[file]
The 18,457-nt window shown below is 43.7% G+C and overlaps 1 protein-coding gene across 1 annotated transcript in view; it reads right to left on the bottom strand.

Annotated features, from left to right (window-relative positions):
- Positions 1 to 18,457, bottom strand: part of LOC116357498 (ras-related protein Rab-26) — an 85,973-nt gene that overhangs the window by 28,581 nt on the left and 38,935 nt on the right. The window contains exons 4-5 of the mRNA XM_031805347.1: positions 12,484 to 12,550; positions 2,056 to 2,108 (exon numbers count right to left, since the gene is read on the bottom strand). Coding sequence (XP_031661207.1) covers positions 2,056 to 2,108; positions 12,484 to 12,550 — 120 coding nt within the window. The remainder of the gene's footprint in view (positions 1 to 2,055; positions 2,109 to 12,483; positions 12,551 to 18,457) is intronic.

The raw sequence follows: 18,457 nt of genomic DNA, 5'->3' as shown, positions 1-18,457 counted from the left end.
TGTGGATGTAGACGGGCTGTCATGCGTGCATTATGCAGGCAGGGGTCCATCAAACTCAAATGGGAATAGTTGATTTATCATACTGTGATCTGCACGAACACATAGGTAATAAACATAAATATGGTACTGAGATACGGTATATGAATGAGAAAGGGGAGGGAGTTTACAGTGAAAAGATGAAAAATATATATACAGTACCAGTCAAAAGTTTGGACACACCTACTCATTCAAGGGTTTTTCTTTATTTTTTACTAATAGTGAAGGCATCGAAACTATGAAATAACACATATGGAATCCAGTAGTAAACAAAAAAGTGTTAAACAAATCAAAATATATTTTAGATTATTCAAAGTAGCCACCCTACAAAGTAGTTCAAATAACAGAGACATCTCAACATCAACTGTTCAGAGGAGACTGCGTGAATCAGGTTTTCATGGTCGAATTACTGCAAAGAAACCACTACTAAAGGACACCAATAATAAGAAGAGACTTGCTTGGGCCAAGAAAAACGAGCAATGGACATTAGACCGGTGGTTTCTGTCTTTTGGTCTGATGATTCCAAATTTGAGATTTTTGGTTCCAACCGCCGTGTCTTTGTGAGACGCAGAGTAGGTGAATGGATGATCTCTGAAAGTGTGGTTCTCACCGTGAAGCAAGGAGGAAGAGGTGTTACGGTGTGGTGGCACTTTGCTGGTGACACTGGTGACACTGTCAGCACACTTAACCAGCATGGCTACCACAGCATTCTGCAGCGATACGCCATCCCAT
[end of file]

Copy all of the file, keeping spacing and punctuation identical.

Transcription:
The 18,457-nt window shown below is 43.7% G+C and overlaps 1 protein-coding gene across 1 annotated transcript in view; it reads right to left on the bottom strand.

Annotated features, from left to right (window-relative positions):
- Positions 1 to 18,457, bottom strand: part of LOC116357498 (ras-related protein Rab-26) — an 85,973-nt gene that overhangs the window by 28,581 nt on the left and 38,935 nt on the right. The window contains exons 4-5 of the mRNA XM_031805347.1: positions 12,484 to 12,550; positions 2,056 to 2,108 (exon numbers count right to left, since the gene is read on the bottom strand). Coding sequence (XP_031661207.1) covers positions 2,056 to 2,108; positions 12,484 to 12,550 — 120 coding nt within the window. The remainder of the gene's footprint in view (positions 1 to 2,055; positions 2,109 to 12,483; positions 12,551 to 18,457) is intronic.

The raw sequence follows: 18,457 nt of genomic DNA, 5'->3' as shown, positions 1-18,457 counted from the left end.
TGTGGATGTAGACGGGCTGTCATGCGTGCATTATGCAGGCAGGGGTCCATCAAACTCAAATGGGAATAGTTGATTTATCATACTGTGATCTGCACGAACACATAGGTAATAAACATAAATATGGTACTGAGATACGGTATATGAATGAGAAAGGGGAGGGAGTTTACAGTGAAAAGATGAAAAATATATATACAGTACCAGTCAAAAGTTTGGACACACCTACTCATTCAAGGGTTTTTCTTTATTTTTTACTAATAGTGAAGGCATCGAAACTATGAAATAACACATATGGAATCCAGTAGTAAACAAAAAAGTGTTAAACAAATCAAAATATATTTTAGATTATTCAAAGTAGCCACCCTACAAAGTAGTTCAAATAACAGAGACATCTCAACATCAACTGTTCAGAGGAGACTGCGTGAATCAGGTTTTCATGGTCGAATTACTGCAAAGAAACCACTACTAAAGGACACCAATAATAAGAAGAGACTTGCTTGGGCCAAGAAAAACGAGCAATGGACATTAGACCGGTGGTTTCTGTCTTTTGGTCTGATGATTCCAAATTTGAGATTTTTGGTTCCAACCGCCGTGTCTTTGTGAGACGCAGAGTAGGTGAATGGATGATCTCTGAAAGTGTGGTTCTCACCGTGAAGCAAGGAGGAAGAGGTGTTACGGTGTGGTGGCACTTTGCTGGTGACACTGGTGACACTGTCAGCACACTTAACCAGCATGGCTACCACAGCATTCTGCAGCGATACGCCATCCCAT